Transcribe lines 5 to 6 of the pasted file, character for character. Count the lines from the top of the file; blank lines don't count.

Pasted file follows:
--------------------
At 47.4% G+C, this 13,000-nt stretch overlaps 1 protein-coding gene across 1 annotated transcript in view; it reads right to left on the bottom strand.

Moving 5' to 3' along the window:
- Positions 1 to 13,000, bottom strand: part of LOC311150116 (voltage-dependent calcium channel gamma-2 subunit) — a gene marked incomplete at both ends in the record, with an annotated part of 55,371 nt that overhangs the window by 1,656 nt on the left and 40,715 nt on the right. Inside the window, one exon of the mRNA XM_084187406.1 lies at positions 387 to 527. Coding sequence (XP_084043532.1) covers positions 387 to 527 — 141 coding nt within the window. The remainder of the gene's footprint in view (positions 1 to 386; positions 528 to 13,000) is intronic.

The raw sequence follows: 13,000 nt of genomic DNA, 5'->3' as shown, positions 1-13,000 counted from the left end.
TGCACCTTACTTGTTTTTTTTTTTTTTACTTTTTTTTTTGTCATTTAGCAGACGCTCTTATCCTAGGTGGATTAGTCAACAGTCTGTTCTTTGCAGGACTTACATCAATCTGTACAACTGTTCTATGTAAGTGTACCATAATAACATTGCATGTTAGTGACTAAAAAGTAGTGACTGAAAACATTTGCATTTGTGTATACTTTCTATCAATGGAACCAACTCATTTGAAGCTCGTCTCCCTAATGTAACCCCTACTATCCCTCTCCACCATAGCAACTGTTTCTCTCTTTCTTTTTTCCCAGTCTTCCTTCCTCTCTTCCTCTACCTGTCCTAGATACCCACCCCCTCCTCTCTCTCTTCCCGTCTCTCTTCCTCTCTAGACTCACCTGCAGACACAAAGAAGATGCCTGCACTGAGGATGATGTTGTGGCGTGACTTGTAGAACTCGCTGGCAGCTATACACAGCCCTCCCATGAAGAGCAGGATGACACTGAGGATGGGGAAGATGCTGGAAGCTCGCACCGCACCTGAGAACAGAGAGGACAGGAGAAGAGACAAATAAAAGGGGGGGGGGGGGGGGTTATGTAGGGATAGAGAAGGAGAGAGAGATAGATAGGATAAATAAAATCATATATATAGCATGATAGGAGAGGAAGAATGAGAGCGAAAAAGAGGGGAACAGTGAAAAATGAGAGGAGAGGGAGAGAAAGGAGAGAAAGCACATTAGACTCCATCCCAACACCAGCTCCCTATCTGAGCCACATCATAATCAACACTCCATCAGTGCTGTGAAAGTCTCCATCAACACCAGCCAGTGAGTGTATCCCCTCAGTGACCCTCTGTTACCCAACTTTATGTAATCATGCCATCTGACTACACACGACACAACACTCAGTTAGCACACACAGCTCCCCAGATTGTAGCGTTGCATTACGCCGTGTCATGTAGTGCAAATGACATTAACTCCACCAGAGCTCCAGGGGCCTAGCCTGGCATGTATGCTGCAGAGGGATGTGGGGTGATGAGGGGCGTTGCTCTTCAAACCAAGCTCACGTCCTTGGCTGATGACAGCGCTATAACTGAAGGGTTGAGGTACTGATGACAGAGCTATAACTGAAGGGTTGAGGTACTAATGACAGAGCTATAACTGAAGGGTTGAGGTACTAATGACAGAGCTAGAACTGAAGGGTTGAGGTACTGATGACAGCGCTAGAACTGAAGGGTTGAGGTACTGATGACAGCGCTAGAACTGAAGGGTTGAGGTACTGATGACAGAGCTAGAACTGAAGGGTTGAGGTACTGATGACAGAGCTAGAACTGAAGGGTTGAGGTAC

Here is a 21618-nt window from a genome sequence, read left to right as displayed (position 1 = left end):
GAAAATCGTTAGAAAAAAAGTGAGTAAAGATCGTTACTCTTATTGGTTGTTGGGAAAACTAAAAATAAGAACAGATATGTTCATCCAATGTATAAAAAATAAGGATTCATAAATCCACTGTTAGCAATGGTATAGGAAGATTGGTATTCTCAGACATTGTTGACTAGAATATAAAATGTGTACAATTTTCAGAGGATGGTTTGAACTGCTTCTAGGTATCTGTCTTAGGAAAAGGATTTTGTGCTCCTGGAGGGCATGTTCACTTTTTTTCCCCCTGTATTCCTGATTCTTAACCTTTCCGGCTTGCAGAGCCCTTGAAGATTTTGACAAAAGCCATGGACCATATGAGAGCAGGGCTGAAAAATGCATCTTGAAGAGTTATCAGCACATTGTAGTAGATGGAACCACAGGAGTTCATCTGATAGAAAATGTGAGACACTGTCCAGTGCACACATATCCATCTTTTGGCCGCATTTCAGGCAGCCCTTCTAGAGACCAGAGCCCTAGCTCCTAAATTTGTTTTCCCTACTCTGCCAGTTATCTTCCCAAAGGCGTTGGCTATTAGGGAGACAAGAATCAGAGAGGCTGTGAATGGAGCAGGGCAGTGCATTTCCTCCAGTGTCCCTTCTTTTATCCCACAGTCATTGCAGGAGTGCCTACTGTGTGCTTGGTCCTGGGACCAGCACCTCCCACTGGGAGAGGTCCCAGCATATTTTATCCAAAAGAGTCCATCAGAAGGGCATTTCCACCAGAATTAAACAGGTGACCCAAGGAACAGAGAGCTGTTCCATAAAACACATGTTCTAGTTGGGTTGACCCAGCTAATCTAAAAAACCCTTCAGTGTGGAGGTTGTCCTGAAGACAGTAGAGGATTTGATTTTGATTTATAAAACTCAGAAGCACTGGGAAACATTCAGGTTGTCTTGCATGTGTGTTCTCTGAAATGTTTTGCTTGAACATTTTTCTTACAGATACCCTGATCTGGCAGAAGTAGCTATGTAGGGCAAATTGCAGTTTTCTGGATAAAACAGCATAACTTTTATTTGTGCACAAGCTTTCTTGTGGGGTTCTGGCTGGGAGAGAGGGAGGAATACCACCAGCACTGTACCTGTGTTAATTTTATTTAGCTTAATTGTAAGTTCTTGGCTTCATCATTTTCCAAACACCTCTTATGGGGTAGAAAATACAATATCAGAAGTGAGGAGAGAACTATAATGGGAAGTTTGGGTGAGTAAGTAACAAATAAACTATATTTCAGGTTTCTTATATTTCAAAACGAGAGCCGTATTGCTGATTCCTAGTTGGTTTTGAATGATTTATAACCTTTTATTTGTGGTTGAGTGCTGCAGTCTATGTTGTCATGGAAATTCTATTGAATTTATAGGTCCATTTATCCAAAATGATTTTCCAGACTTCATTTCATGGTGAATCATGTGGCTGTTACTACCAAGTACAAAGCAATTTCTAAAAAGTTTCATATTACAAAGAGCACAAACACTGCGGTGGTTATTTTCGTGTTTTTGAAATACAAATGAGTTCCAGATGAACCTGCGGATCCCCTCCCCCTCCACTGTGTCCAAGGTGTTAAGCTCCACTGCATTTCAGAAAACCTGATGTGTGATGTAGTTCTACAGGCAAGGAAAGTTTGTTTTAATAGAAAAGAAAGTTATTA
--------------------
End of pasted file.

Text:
TGCACCTTACTTGTTTTTTTTTTTTTTACTTTTTTTTTTGTCATTTAGCAGACGCTCTTATCCTAGGTGGATTAGTCAACAGTCTGTTCTTTGCAGGACTTACATCAATCTGTACAACTGTTCTATGTAAGTGTACCATAATAACATTGCATGTTAGTGACTAAAAAGTAGTGACTGAAAACATTTGCATTTGTGTATACTTTCTATCAATGGAACCAACTCATTTGAAGCTCGTCTCCCTAATGTAACCCCTACTATCCCTCTCCACCATAGCAACTGTTTCTCTCTTTCTTTTTTCCCAGTCTTCCTTCCTCTCTTCCTCTACCTGTCCTAGATACCCACCCCCTCCTCTCTCTCTTCCCGTCTCTCTTCCTCTCTAGACTCACCTGCAGACACAAAGAAGATGCCTGCACTGAGGATGATGTTGTGGCGTGACTTGTAGAACTCGCTGGCAGCTATACACAGCCCTCCCATGAAGAGCAGGATGACACTGAGGATGGGGAAGATGCTGGAAGCTCGCACCGCACCTGAGAACAGAGAGGACAGGAGAAGAGACAAATAAAAGGGGGGGGGGGGGGGGTTATGTAGGGATAGAGAAGGAGAGAGAGATAGATAGGATAAATAAAATCATATATATAGCATGATAGGAGAGGAAGAATGAGAGCGAAAAAGAGGGGAACAGTGAAAAATGAGAGGAGAGGGAGAGAAAGGAGAGAAAGCACATTAGACTCCATCCCAACACCAGCTCCCTATCTGAGCCACATCATAATCAACACTCCATCAGTGCTGTGAAAGTCTCCATCAACACCAGCCAGTGAGTGTATCCCCTCAGTGACCCTCTGTTACCCAACTTTATGTAATCATGCCATCTGACTACACACGACACAACACTCAGTTAGCACACACAGCTCCCCAGATTGTAGCGTTGCATTACGCCGTGTCATGTAGTGCAAATGACATTAACTCCACCAGAGCTCCAGGGGCCTAGCCTGGCATGTATGCTGCAGAGGGATGTGGGGTGATGAGGGGCGTTGCTCTTCAAACCAAGCTCACGTCCTTGGCTGATGACAGCGCTATAACTGAAGGGTTGAGGTACTGATGACAGAGCTATAACTGAAGGGTTGAGGTACTAATGACAGAGCTATAACTGAAGGGTTGAGGTACTAATGACAGAGCTAGAACTGAAGGGTTGAGGTACTGATGACAGCGCTAGAACTGAAGGGTTGAGGTACTGATGACAGCGCTAGAACTGAAGGGTTGAGGTACTGATGACAGAGCTAGAACTGAAGGGTTGAGGTACTGATGACAGAGCTAGAACTGAAGGGTTGAGGTAC

Here is a 21618-nt window from a genome sequence, read left to right as displayed (position 1 = left end):